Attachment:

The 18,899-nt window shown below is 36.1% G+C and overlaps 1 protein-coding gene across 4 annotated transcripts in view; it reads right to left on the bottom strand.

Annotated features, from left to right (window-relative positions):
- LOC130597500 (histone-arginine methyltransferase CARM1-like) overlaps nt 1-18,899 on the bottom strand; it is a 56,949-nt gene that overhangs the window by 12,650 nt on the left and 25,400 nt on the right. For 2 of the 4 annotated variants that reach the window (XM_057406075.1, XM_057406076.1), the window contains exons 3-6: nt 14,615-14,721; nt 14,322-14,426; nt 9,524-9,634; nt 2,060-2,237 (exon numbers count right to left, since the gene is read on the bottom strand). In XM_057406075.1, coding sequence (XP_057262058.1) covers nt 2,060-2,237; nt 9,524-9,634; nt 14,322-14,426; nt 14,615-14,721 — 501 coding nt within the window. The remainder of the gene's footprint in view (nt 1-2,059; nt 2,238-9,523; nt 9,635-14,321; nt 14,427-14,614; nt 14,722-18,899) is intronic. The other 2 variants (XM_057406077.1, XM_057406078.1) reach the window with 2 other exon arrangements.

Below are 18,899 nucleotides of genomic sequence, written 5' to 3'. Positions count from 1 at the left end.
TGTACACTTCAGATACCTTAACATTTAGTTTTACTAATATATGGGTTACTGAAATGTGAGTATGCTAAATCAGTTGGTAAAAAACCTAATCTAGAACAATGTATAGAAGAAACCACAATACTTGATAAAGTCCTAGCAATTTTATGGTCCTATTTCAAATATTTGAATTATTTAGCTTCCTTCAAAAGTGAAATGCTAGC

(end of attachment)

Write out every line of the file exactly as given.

The 18,899-nt window shown below is 36.1% G+C and overlaps 1 protein-coding gene across 4 annotated transcripts in view; it reads right to left on the bottom strand.

Annotated features, from left to right (window-relative positions):
- LOC130597500 (histone-arginine methyltransferase CARM1-like) overlaps nt 1-18,899 on the bottom strand; it is a 56,949-nt gene that overhangs the window by 12,650 nt on the left and 25,400 nt on the right. For 2 of the 4 annotated variants that reach the window (XM_057406075.1, XM_057406076.1), the window contains exons 3-6: nt 14,615-14,721; nt 14,322-14,426; nt 9,524-9,634; nt 2,060-2,237 (exon numbers count right to left, since the gene is read on the bottom strand). In XM_057406075.1, coding sequence (XP_057262058.1) covers nt 2,060-2,237; nt 9,524-9,634; nt 14,322-14,426; nt 14,615-14,721 — 501 coding nt within the window. The remainder of the gene's footprint in view (nt 1-2,059; nt 2,238-9,523; nt 9,635-14,321; nt 14,427-14,614; nt 14,722-18,899) is intronic. The other 2 variants (XM_057406077.1, XM_057406078.1) reach the window with 2 other exon arrangements.

Below are 18,899 nucleotides of genomic sequence, written 5' to 3'. Positions count from 1 at the left end.
TGTACACTTCAGATACCTTAACATTTAGTTTTACTAATATATGGGTTACTGAAATGTGAGTATGCTAAATCAGTTGGTAAAAAACCTAATCTAGAACAATGTATAGAAGAAACCACAATACTTGATAAAGTCCTAGCAATTTTATGGTCCTATTTCAAATATTTGAATTATTTAGCTTCCTTCAAAAGTGAAATGCTAGC